Next time you’re in the grocery store trying to decide whether to splurge on organic milk or stick with milk from conventionally raised cows, consider that the two products may not be that different.

According to an investigative report published by the Washington Post Monday, cows at Colorado's Aurora Organic Dairy aren’t grazing in accordance with USDA organic standards, and after being submitted to chemical testing, the organic milk from Aurora wasn't dramatically different from the conventional.

Post reporters say they visited Aurora's largest production facility in Greeley, Colo. several times during the grazing season (early spring to first frost) and also captured high-resolution satellite images of the cow pens. The reporters allege that they never found more than a few hundred cows in the pastures at one time -- out of 15,000.

Grazing cows to organic specifications is expensive for farmers – which is why organic milk costs more, sometimes even double, its conventional counterpart in the dairy aisle.


In order for the milk at dairies like Aurora to secure a USDA Organic seal, cows can’t be fed any hormones to stimulate production of milk. Their feed or pasture must be organic, meaning grown without synthetic pesticides and their diet needs to come from the grass they eat during grazing. More grazing equals more land and cows that are purely grass-fed produce less milk.

When Post reporters contacted Aurora’s inspectors to inquire about the time cows actually spent grazing, they discovered that inspectors didn’t know because they’d last visited the farm in November – after the grazing season had ended.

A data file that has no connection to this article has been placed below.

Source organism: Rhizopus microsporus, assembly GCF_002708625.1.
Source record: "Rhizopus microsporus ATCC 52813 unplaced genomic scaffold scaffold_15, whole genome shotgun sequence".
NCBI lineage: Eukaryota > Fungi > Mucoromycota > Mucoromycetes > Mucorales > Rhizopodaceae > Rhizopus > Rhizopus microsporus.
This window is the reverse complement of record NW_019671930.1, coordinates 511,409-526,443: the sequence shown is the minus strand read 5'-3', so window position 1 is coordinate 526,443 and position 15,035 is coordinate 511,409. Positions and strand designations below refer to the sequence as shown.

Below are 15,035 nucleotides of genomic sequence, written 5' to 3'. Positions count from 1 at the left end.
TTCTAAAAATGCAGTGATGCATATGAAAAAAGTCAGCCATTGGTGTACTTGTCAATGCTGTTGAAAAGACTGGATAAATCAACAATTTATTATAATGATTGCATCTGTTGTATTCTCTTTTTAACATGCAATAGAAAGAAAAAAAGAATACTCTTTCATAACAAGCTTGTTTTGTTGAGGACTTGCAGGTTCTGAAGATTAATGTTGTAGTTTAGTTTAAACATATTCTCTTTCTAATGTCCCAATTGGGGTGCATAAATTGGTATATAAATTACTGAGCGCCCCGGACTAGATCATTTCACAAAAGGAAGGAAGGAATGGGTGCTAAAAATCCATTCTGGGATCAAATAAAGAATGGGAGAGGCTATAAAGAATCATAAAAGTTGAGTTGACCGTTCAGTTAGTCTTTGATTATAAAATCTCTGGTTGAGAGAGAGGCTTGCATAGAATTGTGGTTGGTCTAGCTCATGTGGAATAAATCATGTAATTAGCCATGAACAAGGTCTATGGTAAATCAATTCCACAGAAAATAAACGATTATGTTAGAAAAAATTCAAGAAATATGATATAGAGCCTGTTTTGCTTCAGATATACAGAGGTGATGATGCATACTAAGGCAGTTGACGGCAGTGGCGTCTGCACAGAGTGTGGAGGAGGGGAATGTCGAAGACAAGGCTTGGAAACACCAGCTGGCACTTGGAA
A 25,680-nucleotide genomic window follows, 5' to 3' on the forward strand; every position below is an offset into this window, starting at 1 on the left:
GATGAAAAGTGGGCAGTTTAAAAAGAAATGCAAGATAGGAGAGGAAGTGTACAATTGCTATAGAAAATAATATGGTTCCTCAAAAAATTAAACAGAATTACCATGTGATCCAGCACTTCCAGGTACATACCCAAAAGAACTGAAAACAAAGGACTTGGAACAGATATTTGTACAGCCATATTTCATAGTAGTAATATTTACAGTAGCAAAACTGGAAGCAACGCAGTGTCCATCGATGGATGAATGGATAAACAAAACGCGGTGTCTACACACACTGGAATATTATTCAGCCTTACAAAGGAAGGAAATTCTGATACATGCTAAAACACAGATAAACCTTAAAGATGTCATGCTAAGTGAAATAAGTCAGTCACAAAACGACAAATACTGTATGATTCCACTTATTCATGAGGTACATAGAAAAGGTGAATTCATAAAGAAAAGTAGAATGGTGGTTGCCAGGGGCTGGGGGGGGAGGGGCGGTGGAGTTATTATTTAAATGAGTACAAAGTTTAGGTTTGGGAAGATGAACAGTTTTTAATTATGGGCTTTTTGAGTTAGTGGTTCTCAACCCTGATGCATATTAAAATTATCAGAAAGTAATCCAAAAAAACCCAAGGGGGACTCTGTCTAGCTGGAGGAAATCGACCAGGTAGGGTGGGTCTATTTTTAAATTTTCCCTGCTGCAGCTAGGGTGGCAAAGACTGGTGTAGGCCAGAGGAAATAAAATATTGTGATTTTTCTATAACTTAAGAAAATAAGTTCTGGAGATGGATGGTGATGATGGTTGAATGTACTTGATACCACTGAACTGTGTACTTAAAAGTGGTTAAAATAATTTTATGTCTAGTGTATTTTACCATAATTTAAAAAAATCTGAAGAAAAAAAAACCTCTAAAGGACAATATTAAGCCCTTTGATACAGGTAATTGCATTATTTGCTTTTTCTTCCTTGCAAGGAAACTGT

The USDA is under no obligation to inspect farms such as Aurora. Farmers are allowed to hire their own inspectors they choose from a list of private companies licensed by the USDA. The inspector and the farmer/owner can arrange the visit-- days or weeks in advance-- and, according to the Post, only 5 percent of inspections are done spontaneously.

The USDA reviews the inspections on average every 2-and-a-half years.

But organic food is a booming business. The new USDA Organic seal has seen a surge in food sales from $5 million annually in 2000 to $40 billion in 2015, according to the Organic Trade Association.

When Post reporters took samples of Aurora's milk for scientific testing at Virginia Tech, the results showed that the Aurora milk was basically no different than conventional non-organic milk, from a nutrient makeup.


Grass fed cows produce milk with higher levels of two types of fat – conjugated linolenic acid (CLA) and an Omega-3 fat known as alpha-linolenic acid – the clearest indicator of grass feeding. In tests, Aurora’s milk levels were similar to the CLA and linoleic acid levels in regular milk, ranked slightly higher than conventional milks, but lower than other samples bearing the USDA organic label.

When reached via email, Sonja Tuitele, Aurora Dairy's director of communications, sent the following statement to Fox News:

"We are an 100% organic company and have always produced great tasting, high-quality certified organic milk throughout our history. We take extraordinary care of our animals, and we meet or exceed the requirements of the USDA National Organic Program.

"We completely reject the suggestion that organic compliance can be determined by a test, and so does organic certification. Certified organic dairy means making great tasting, quality milk that requires extraordinary care for animals and prohibits the use of synthetics pesticides, GMOs, antibiotics and added hormones.  Certification is the only test for organic compliance."